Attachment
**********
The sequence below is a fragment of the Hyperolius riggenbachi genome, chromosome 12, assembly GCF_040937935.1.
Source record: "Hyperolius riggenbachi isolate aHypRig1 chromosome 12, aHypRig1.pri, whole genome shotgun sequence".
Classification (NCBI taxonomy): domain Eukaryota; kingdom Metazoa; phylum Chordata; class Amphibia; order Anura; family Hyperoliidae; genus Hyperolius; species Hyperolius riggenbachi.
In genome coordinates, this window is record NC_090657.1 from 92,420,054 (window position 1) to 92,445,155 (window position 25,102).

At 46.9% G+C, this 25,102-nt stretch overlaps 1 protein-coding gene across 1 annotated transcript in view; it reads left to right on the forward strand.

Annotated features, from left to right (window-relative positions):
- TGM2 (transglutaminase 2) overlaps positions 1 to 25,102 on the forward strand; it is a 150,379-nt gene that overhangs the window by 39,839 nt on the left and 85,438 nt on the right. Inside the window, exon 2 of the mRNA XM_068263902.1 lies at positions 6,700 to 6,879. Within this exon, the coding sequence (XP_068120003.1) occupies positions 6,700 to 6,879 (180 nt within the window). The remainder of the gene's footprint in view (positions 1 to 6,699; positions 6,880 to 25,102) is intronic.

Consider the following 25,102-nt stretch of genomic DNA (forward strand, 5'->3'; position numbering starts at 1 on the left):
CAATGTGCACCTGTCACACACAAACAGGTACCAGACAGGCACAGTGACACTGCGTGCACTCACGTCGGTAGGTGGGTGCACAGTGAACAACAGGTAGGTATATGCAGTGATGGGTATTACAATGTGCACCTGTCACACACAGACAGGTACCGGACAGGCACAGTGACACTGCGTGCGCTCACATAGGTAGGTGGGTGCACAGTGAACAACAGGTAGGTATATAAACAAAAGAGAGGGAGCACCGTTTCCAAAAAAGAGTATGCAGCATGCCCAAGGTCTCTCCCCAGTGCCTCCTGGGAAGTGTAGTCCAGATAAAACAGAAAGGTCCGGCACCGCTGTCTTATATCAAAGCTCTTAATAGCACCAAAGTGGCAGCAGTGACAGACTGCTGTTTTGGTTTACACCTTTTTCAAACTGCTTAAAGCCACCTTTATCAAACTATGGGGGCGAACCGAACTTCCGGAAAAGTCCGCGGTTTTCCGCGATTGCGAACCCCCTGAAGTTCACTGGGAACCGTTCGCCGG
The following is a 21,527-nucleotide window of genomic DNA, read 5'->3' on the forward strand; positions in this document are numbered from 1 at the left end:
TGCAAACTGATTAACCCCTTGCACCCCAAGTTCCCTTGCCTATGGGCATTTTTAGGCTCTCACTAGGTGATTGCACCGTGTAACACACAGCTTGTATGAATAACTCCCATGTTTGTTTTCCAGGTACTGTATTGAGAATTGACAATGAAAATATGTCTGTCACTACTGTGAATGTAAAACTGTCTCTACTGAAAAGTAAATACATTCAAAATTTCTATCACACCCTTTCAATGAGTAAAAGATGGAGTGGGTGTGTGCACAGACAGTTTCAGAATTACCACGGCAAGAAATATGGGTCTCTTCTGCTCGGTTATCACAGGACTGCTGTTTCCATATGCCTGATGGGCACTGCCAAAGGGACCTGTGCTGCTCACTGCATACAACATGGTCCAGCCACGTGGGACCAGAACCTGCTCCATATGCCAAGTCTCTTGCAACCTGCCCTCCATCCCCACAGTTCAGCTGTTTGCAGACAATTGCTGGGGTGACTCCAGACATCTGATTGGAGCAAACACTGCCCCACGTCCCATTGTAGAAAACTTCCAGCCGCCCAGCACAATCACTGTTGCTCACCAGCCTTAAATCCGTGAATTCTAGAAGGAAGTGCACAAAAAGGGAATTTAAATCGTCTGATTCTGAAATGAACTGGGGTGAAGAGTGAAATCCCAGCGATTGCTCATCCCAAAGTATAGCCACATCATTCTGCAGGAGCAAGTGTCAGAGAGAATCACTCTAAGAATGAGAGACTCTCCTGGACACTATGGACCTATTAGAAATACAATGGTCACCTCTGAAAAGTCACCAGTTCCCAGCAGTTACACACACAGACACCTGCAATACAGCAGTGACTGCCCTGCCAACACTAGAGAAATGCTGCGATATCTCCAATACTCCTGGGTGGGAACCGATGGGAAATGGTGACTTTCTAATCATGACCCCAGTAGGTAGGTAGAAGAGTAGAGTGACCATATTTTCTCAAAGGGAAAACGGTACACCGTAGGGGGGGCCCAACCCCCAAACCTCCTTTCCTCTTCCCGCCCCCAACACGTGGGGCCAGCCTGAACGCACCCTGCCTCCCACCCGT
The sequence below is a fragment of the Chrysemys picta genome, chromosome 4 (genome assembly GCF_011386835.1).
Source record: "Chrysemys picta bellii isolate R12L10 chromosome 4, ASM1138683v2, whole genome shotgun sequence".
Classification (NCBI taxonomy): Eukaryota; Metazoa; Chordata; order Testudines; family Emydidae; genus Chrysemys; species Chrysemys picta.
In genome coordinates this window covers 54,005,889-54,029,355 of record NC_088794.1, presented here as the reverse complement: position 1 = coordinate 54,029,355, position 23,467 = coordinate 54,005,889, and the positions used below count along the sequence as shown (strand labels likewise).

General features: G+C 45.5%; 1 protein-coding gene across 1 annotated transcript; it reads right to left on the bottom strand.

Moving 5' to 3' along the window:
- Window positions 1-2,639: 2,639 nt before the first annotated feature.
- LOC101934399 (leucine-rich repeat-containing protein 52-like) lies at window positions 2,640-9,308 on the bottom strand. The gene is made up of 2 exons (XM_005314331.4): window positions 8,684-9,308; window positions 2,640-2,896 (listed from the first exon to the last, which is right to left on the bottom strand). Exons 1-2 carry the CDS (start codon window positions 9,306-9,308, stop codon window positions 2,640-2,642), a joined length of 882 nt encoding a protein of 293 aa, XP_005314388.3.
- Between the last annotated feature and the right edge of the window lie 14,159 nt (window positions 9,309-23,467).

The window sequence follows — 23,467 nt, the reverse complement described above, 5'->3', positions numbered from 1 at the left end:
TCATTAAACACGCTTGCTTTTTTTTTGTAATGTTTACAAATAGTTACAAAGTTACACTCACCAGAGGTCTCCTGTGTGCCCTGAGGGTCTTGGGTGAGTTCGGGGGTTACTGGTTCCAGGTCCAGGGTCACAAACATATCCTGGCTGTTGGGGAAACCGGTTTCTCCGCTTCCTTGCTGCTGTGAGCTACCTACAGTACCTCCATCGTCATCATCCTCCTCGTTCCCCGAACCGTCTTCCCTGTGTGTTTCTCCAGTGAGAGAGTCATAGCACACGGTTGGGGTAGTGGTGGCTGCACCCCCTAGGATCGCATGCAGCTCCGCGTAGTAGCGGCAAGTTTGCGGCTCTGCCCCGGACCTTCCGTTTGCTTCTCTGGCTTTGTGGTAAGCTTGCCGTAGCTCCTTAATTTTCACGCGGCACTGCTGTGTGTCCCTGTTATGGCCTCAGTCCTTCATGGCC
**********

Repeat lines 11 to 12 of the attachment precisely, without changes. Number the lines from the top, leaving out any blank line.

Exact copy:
TGCAAACTGATTAACCCCTTGCACCCCAAGTTCCCTTGCCTATGGGCATTTTTAGGCTCTCACTAGGTGATTGCACCGTGTAACACACAGCTTGTATGAATAACTCCCATGTTTGTTTTCCAGGTACTGTATTGAGAATTGACAATGAAAATATGTCTGTCACTACTGTGAATGTAAAACTGTCTCTACTGAAAAGTAAATACATTCAAAATTTCTATCACACCCTTTCAATGAGTAAAAGATGGAGTGGGTGTGTGCACAGACAGTTTCAGAATTACCACGGCAAGAAATATGGGTCTCTTCTGCTCGGTTATCACAGGACTGCTGTTTCCATATGCCTGATGGGCACTGCCAAAGGGACCTGTGCTGCTCACTGCATACAACATGGTCCAGCCACGTGGGACCAGAACCTGCTCCATATGCCAAGTCTCTTGCAACCTGCCCTCCATCCCCACAGTTCAGCTGTTTGCAGACAATTGCTGGGGTGACTCCAGACATCTGATTGGAGCAAACACTGCCCCACGTCCCATTGTAGAAAACTTCCAGCCGCCCAGCACAATCACTGTTGCTCACCAGCCTTAAATCCGTGAATTCTAGAAGGAAGTGCACAAAAAGGGAATTTAAATCGTCTGATTCTGAAATGAACTGGGGTGAAGAGTGAAATCCCAGCGATTGCTCATCCCAAAGTATAGCCACATCATTCTGCAGGAGCAAGTGTCAGAGAGAATCACTCTAAGAATGAGAGACTCTCCTGGACACTATGGACCTATTAGAAATACAATGGTCACCTCTGAAAAGTCACCAGTTCCCAGCAGTTACACACACAGACACCTGCAATACAGCAGTGACTGCCCTGCCAACACTAGAGAAATGCTGCGATATCTCCAATACTCCTGGGTGGGAACCGATGGGAAATGGTGACTTTCTAATCATGACCCCAGTAGGTAGGTAGAAGAGTAGAGTGACCATATTTTCTCAAAGGGAAAACGGTACACCGTAGGGGGGGCCCAACCCCCAAACCTCCTTTCCTCTTCCCGCCCCCAACACGTGGGGCCAGCCTGAACGCACCCTGCCTCCCACCCGT
The sequence below is a fragment of the Chrysemys picta genome, chromosome 4 (genome assembly GCF_011386835.1).